Inbound Logistics | January 2024

TAKEAWAYS Shaping the Future of the Global Supply Chain

Help Wanted x 2 Million The logistics and transportation sector is no stranger to challenging employment trends.

“GREENWASHING” GAFFES With the current intense focus on sustainability, it’s not surprising that many companies are accused of “greenwashing,” or conveying a false or misleading impression of the environmentally friendly nature of their products or supply chains. Increasingly, however, many firms may be unintentionally guilty of the practice. Nearly half (45%) of U.S. organizations are concerned they could be at risk of unintentional greenwashing, finds new research from Ivalua. With pressures from customers and regulators on the rise, organizations also face pressure to ensure all green claims are legitimate. The study reveals less than half (48%) of organizations claim they are “very confident” that they can “accurately” report on Scope 3 emissions (emissions resulting from activities or assets not owned or controlled by the reporting organization). Meanwhile, nearly two-thirds (62%) say reporting on Scope 3 emissions feels like a “best-guess” measurement. The research also shows that while 88% of organizations are confident they’re on track to meet net-zero targets, many don’t have comprehensive, fully implemented plans in place for: • Adopting renewable energy (78% are confident in their plans) • Reducing carbon emissions (68%) • Adopting circular economy principles (72%) • Reducing air pollution (67%) • Reducing water pollution (63%) The research also finds that more than half (51%) of organizations agree that unless green initiatives to reach net-zero goals also involve suppliers, they are a waste of time.

Combating driver shortages, for instance, has been a top priority for trucking and intermodal companies for the past several years. And nding and retaining skilled warehouse workers has also been problematic for the distribution eld. The sector should continue to expect ongoing employment difculties in the near future, according to Chad Raube, president and CEO of IntelliTrans, a global provider of multimodal solutions for bulk and breakbulk industries. What’s driving these trends? Raube points to increased order complexities; lower levels of available, seasoned staff; and changes in economic conditions where recovery rarely generates a return to prior staff levels. “With continued growth forecast for domestic freight in 2024 and beyond, there is an expected need of nearly two million new employees for transportation and warehousing jobs, due to growth and attrition,” he says. Adding to the challenge is the fact that companies are competing for a shrinking share of the population. Raube points to these stats: For workers aged 25 to 65, only 19% of the labor force will increase from 2021 to 2031, and 80% of the workforce in 2031 will come from the over-65 population . Also, construction of new manufacturing sites has tripled in the past two years because of reshoring, which will change distribution patterns and transportation modes, adding to the urgency around these trends, he notes. 3 INDUSTRIAL REAL ESTATE PREDICTIONS 1. Look for vacancy rates to inch up further, as the construction pipeline continues to deliver new product throughout the country, while demand moderates further. The national vacancy rate should peak at just over 6% in 2024 before re-tightening. 2. Net absorption will remain tempered in 2024, as cooler consumer demand for goods, persisting elevated interest rates, and sticky inflation hamper growth. 3. As this wave of industrial product delivers over the next 12 months, the construction pipeline will shrink further, leading some markets to become supply constrained in 2025 as absorption starts to regain momentum. Source: Cushman & Wakefield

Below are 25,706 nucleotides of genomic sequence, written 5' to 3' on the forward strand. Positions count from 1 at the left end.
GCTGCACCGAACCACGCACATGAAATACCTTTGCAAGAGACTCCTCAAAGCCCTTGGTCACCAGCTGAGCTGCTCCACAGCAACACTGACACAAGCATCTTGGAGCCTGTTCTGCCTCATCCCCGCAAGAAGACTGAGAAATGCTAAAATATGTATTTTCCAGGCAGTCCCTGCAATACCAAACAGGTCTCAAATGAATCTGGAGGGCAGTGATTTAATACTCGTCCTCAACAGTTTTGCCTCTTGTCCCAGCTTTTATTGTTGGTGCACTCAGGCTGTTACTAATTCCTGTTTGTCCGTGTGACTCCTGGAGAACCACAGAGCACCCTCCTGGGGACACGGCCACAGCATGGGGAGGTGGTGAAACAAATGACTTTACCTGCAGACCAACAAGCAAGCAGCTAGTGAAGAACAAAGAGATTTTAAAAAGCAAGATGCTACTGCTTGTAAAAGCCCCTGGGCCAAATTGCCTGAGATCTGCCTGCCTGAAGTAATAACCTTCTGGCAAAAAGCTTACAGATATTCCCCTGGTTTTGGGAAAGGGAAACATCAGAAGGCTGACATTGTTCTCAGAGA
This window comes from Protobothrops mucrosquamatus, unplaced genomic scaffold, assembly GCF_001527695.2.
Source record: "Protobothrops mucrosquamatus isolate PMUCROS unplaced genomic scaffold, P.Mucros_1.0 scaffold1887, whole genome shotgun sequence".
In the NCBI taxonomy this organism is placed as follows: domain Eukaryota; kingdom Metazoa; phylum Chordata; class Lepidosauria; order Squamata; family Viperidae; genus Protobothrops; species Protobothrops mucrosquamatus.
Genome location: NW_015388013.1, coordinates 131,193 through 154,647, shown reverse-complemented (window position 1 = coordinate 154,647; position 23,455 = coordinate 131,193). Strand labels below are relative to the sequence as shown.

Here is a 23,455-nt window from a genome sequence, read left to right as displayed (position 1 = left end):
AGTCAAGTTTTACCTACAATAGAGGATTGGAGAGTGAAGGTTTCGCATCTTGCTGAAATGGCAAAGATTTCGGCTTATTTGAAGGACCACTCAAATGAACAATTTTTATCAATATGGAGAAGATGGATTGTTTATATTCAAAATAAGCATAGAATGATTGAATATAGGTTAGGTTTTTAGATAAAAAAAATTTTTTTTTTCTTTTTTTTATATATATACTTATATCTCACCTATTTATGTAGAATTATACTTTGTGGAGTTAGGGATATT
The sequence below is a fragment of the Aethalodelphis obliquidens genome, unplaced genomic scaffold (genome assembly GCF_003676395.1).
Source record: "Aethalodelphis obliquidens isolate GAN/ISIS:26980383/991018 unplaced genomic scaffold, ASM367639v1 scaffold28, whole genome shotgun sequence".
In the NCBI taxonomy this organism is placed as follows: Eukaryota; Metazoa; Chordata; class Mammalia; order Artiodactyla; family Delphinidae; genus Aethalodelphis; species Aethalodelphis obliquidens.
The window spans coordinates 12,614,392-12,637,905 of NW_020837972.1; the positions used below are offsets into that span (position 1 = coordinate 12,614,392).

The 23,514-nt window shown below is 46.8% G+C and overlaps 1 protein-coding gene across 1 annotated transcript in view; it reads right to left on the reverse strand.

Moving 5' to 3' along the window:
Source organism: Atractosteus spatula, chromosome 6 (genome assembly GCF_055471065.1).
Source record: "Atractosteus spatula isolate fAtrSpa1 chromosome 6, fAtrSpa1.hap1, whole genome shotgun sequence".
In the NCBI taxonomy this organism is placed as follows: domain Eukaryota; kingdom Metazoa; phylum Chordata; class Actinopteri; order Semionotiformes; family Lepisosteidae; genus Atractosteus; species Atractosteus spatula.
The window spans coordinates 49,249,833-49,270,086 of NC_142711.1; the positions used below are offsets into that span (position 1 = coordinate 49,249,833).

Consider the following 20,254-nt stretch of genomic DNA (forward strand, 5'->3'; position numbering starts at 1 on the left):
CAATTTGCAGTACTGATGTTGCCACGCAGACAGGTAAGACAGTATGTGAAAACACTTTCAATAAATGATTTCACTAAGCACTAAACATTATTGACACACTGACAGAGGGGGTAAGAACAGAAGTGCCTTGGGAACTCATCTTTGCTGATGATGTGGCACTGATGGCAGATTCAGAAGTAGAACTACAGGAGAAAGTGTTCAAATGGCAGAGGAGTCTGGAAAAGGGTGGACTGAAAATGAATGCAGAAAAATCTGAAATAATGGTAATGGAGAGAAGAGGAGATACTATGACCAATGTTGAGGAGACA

38 Inbound Logistics • January 2024

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